Tampa Woman Pleads Guilty in Mail Fraud Case
The mail fraud scheme was valued at nearly $1.3 million, according to the U.S. Attorney’s Office.
LAS VEGAS – A Tampa woman pleaded guilty in federal court to charges that she had committed mail fraud in connection with a scheme valued at nearly $1.3 million, according to the U.S. Attorney’s Office for the District of Nevada.
Maria Jesus Luciano, 66, of Tampa, pleaded guilty without the benefit of a plea agreement to 11 counts of mail fraud.
According to court documents, Luciano lived in Las Vegas in 2010 to 2011. During that time period, Luciano befriended a man she met at the church they both attended. In 2011, she relocated to Tampa and maintained communication with the man.
Luciano fraudulently represented to him that she had a pending settlement award from the U.S. Department of Veterans Affairs. She told him that she would share the settlement award with him if he provided her money to pay fees, interest, and other costs related to obtaining the settlement award.
Her representations where false. In fact, after a brief period of service, Luciano was discharged from the U.S. Army in 1971. She received monthly pension benefits from the U.S. Department of Veterans Affairs for a non-military service related disability and was not entitled to any large monetary award or settlement.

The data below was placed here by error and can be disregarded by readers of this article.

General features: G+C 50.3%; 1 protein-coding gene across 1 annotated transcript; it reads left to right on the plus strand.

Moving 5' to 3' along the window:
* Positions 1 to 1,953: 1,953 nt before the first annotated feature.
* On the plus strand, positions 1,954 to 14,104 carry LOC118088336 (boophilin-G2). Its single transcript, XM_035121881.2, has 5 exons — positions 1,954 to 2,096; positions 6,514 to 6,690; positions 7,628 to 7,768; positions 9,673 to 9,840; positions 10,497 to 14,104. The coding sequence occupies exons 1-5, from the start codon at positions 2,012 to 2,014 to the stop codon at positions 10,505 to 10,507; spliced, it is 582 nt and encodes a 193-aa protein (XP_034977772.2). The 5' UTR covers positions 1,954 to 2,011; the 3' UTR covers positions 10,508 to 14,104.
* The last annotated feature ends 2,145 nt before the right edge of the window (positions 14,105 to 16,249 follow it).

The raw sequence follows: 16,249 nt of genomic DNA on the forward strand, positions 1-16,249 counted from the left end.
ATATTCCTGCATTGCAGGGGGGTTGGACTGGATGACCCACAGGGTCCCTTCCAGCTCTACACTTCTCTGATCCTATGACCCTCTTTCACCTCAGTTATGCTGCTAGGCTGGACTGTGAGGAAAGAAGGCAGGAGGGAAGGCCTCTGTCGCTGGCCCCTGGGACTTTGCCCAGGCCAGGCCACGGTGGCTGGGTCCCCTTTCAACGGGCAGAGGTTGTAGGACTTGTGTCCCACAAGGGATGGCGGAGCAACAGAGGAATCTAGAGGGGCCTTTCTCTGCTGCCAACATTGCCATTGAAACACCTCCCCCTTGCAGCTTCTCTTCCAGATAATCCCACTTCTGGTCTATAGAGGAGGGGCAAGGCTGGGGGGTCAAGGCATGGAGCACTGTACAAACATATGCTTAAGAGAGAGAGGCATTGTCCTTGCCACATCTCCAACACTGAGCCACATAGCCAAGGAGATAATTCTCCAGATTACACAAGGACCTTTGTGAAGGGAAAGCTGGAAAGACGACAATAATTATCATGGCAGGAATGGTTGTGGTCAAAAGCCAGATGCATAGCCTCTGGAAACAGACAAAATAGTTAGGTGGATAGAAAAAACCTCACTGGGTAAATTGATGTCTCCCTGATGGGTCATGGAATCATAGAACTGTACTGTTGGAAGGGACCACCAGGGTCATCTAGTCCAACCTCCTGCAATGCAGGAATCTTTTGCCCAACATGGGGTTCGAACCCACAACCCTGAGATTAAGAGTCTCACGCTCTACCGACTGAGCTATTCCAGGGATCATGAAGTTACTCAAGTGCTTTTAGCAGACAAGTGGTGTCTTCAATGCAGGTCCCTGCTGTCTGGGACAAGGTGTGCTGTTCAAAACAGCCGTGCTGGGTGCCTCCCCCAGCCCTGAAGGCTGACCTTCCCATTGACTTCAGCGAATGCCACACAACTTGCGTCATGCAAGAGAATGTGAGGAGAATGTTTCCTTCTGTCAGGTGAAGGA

In July 2013, Luciano mailed the man a fake promissory note granting him an interest in the purported settlement award. The man used his position as a controller at a large real estate investment business to embezzle and steal approximately $1.3 million from the business and its investors. He mailed Luciano numerous envelopes and packages containing the stolen money. Luciano used the money for gambling and personal expenses.
Sentencing is set for Jan. 24 before U.S. District Judge Andrew P. Gordon. The maximum statutory penalty for mail fraud is 20 years in prison and a potential fine. In addition, she faces a criminal forfeiture money judgment of $1,298,748.56.
The case was investigated by the FBI with help from the Offices of Inspectors General for the U.S. Department of Housing and Urban Development and the U.S. Department of Veterans Affairs.
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